American Society of Mechanical Engineers name ThrustSSC as an historic Mechanical Engineering Landmark
20 March 2014
The legendary ThrustSSC the first car to break the sound barrier, and which lives permanently at Coventry Transport Museum, has been recognised by the American Society of Mechanical Engineers (ASME) for historic significance.
ASME named ThrustSSC a Historic Mechanical Engineering Landmark at a dedication ceremony held on Saturday 15th March here at Coventry Transport Museum.
The British jet-propelled car has joined a roster of more than 250 engineering achievements from around the world that ASME has cited for their role in advancing the growth and progress of technology.
ThrustSSC made history on October 15th 1997, at the Black Rock Desert in Nevada. There, Andy Green, a fighter pilot in the Royal Air Force, drove the car over a one-mile measured course, achieving a speed of 763 miles per hour.
Powered by two Rolls-Royce turbofan engines, the 10.5 ton car was created by a team of engineeers and technicians, who applied computational fluid dynamics programmes and wind tunnel testing to design an active suspension system capable of adjusting to the rapid increases in speed. The engineering team "solved novel mechanical, aerodynamic and control problems to design a car that properly managed complex dynamic forces, including those from reflected shock waves," says ASME in a bronze plaque to be presented to Coventry Transport Museum at the ceremony.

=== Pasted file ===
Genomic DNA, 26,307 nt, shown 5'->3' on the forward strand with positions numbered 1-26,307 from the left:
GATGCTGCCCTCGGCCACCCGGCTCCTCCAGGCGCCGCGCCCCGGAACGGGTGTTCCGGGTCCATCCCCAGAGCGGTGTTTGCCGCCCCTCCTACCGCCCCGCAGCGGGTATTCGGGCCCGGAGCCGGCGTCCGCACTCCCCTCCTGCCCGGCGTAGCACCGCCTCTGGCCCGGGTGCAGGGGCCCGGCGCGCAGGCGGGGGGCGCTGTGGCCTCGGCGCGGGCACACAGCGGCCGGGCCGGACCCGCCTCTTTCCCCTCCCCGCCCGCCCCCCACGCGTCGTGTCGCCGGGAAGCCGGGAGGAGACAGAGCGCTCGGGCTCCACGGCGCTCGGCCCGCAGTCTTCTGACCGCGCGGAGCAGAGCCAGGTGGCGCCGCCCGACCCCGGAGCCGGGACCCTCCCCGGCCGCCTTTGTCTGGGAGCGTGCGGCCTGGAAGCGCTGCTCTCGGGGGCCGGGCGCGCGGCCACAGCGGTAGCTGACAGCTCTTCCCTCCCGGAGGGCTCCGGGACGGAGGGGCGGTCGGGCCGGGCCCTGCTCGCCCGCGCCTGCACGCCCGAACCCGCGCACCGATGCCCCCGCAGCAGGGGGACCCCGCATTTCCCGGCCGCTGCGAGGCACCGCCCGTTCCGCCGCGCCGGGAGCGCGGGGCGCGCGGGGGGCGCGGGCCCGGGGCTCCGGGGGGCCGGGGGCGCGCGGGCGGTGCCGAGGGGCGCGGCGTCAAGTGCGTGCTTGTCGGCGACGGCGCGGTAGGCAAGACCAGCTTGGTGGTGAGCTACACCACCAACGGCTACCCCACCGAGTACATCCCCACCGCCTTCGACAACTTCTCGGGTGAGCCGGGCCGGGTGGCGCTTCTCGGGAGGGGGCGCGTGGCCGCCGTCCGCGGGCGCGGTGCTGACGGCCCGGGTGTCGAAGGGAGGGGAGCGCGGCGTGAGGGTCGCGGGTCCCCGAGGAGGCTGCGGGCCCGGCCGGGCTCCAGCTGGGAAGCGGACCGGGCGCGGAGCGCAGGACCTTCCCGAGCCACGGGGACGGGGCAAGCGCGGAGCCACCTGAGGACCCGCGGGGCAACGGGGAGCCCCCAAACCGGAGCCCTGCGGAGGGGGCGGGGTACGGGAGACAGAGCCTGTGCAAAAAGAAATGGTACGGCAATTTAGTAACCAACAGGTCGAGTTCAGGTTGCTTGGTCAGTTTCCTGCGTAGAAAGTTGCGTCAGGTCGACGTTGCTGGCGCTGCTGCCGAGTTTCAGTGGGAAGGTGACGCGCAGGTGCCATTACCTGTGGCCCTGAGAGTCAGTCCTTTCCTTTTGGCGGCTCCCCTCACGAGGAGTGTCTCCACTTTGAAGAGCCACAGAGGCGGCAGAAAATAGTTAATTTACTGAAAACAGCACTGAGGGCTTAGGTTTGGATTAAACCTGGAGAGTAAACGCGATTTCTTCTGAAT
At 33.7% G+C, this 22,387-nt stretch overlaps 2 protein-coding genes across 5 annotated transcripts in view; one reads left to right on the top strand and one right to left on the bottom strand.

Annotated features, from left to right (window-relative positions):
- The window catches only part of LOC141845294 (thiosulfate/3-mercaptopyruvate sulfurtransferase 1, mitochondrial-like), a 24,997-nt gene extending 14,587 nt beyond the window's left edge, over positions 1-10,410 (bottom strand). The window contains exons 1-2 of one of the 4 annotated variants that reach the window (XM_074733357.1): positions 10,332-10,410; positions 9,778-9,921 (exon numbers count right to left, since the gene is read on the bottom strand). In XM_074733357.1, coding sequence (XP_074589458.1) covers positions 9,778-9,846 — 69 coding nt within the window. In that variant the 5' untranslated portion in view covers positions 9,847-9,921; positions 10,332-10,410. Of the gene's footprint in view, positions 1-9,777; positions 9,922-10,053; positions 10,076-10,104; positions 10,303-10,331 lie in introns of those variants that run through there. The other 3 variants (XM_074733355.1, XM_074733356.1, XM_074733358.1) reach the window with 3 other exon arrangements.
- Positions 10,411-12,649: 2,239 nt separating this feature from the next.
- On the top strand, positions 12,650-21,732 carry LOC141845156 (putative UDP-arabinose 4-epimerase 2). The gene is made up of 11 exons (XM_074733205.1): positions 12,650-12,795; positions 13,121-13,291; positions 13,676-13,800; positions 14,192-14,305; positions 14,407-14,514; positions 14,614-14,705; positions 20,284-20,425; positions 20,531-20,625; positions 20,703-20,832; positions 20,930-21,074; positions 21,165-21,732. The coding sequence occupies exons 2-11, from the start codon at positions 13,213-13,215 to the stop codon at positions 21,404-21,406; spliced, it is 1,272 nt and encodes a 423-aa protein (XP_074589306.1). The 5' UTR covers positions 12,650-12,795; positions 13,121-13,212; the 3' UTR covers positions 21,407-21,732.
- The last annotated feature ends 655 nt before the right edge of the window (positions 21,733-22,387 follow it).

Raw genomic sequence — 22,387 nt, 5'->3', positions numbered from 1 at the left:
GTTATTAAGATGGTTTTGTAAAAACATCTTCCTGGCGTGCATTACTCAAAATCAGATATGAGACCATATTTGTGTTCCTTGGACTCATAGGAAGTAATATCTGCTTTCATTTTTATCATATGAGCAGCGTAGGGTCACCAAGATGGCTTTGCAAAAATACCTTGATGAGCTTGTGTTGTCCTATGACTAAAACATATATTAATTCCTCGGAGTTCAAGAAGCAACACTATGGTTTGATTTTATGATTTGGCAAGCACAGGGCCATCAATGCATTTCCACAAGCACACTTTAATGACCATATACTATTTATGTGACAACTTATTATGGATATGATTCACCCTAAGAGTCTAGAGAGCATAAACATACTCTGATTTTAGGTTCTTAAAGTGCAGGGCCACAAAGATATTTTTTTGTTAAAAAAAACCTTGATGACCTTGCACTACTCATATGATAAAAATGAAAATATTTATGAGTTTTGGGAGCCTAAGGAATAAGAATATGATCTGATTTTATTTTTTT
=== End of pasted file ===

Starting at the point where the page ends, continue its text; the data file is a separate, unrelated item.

ASME president Madiha El Mehelmy Kotb and members of the ASME Committee on History and Heritage were among the officials representing ASME at the event.
ASME helps the global engineering community develop solutions to real world challenges. Founded in 1880 as the American Society of Mechanical Engineers, ASME is a not-for-profit professional organiszation that enables collaboration, knowledge sharing and skill development across all engineering disciplines, while promoting the vital role of the engineer in society. ASME codes and standards, publications, conferences, continuing education and professional development programmes provide a foundation for advancing technical knowledge and a safer world.